Ever Feel Like You've Been Cheated? 

The government's $8 billion-a-month con job

NEW YORK--Much abuse has been hurled at Halliburton and other well-connected contractors for overcharging and stealing from the people of Iraq and American taxpayers alike--and rightly so. But focusing on the contractors is a dangerous distraction. War profiteers are mere bit players in one of the biggest con jobs ever: the war itself.

In 2003, when Saddam statues were falling over and the wise white men of Washington (and one fake black woman) still thought they had a prayer of finding WMDs, the Bush Administration was burning through $4.4 billion a month on Iraq. Now even the most rabid neocons have abandoned their dreams of finding the weapons, planting the seeds of democracy or even restoring electricity, let alone preserving Iraq's territorial integrity. And yet the deficit spending has doubled, to $8.4 billion per month in Iraq and $1.3 billion in Afghanistan.

The more we pay, the worse it gets.

Iraq is a scam that Tony Soprano could only dream of. Through their representatives in Congress, arms dealers and energy companies have convinced us to waste our wealth on a war we no longer believe in. As a result, we Americans, citizens of the wealthiest nation on the planet, are living like Third Worlders.

Some people, i.e. 6 billion people who live in other, poorer countries, think it's funny. I find it bizarre.

Economist David Leonhardt notes some rarely mentioned hidden costs of Bush's misadventure, such as the "gas tax that the war has effectively imposed on American families" in the form of the increase in oil prices from $30 to $50 a barrel. Killing 600,000 Iraqis didn't come cheap; our military occupation troops have already blown up $100 billion in equipment and projectiles. All that materiel will have to be replaced. And don't forget $250 billion for disability payments and medical care for thousands of veterans who left body parts behind.

Leonhardt says he "didn't even attempt to put a monetary value on the more than 3,000 American deaths in the war." And why should he? After all, the government doesn't value them.

What if we left Iraq tomorrow--no troop "surge," no peace with honor, no Iraqization? Even an immediate cut-and-run would leaves us holding a $1.2 trillion tab--with nothing to show for it. (That's the optimistic view. Aside from the financial debt, the war's likely legacy is negative: weakened alliances, weakened international influence, being targeted by terrorists.)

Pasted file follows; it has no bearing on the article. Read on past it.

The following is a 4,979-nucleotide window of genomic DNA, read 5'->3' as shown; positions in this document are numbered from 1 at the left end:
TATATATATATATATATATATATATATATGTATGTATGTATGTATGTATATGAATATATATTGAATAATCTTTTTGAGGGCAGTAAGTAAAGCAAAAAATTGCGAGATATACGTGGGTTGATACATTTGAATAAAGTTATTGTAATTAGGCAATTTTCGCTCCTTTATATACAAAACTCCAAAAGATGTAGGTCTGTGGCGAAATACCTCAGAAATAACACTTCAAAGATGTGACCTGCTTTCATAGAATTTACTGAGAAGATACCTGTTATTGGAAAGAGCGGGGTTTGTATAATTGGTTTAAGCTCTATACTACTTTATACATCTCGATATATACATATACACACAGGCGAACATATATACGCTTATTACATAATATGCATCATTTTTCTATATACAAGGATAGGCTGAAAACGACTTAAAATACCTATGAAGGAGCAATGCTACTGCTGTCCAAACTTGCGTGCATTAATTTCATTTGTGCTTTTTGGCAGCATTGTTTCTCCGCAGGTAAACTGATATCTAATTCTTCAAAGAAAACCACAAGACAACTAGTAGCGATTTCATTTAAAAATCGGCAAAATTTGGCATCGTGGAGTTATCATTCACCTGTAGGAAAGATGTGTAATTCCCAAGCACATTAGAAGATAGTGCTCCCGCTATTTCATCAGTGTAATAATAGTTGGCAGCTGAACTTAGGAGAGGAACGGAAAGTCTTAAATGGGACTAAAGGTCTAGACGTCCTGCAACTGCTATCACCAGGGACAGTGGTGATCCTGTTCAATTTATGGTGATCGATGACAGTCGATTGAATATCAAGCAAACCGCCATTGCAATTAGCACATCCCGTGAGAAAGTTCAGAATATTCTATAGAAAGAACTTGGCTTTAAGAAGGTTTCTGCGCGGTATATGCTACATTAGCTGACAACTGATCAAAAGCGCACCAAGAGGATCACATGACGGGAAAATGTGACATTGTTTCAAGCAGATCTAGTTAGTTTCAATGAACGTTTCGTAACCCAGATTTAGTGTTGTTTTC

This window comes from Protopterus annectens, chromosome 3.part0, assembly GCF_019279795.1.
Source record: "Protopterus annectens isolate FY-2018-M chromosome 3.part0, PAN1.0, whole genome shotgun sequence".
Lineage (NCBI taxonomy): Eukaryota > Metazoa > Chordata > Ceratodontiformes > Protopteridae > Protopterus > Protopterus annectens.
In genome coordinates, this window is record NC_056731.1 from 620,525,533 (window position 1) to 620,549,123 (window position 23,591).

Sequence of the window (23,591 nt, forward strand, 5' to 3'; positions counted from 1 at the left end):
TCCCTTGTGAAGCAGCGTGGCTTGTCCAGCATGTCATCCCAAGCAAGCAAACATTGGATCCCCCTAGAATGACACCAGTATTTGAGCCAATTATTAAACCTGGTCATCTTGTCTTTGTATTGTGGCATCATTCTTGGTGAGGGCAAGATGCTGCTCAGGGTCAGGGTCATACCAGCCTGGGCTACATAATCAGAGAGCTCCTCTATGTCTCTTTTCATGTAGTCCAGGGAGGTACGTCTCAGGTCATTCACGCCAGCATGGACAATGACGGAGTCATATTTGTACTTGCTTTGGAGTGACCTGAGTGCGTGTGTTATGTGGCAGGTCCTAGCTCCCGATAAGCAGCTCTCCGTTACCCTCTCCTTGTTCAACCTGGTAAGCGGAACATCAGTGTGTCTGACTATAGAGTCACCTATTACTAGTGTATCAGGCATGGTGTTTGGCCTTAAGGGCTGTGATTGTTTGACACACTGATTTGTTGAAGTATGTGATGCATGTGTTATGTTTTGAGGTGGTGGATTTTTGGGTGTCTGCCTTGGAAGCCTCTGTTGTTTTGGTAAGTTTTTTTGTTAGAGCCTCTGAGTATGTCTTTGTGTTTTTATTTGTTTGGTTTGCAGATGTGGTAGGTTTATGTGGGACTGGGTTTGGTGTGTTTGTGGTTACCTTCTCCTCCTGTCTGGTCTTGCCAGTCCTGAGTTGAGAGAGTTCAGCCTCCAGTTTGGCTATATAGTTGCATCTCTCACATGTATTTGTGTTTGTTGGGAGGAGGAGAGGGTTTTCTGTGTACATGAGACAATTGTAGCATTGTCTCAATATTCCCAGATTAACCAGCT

What else might we have done with the $1.2 trillion we've wasted on the war, asks Leonhardt? Or with the $8.4 billion a month that's still being spent? He'd shift it to the even less winnable war, the one against Afghanistan. His is a dumb answer to a good question.

The Health Coverage Coalition for the Uninsured, a coalition of business and consumer groups, doctors, hospitals and insurance companies, recently calculated that they could provide free health care for half of America's 47 million uninsured people with less than one-tenth of what we're currently spending on Iraq. Universal health care--flash a card, see a doctor and receive meds for free--would run less than half of what we've spent creating an Iranian-backed Shiite theocracy in Iraq.

Alternatively, we could put an end to our shameful status as the only industrialized nation with a system of for-profit higher education. Divvy up $200 billion a year among America's 16.7 million college students and you get almost $12,000 each--which happens to be the average cost of tuition, fees and housing at a four-year college or university. The trickle-up effect of freeing parents and college grads of the burden of student loan debt could give a significant boost to our consumer-driven economy. Aside from the economic benefits of earlier and bigger purchases of first homes and automobiles by young adults, there would be social dividends as debt-free twentysomethings eschewed the rat race in favor of idealistic careers as teachers and Peace Corps workers.

Or we could take a more direct approach: government subsidies of first-home purchasers. A new GI Bill for college graduates could reward their hard work with a check for a cool $75,000 each, to be put toward a down payment on a new house. That's over 25 percent of the price of an average home sale. Goodbye, housing slump!

Conservatives, the old-school kind, would argue that it would be better not to spend that $200 billion at all, whether on a pointless war or on social programs, no matter how worthwhile. Balanced budget über alles, and all that. I write "would" because it's damned near impossible to find an old-school conservative these days, particularly among the Congressmen who get to decide how to waste our money. The guys who pass for "conservative" now are the neocon psychos who got us into Iraq and Afghanistan in the first place.

The government is going to spend us into debt no matter what. If we're going to mortgage our children's future, shouldn't it be on something that makes their lives better?

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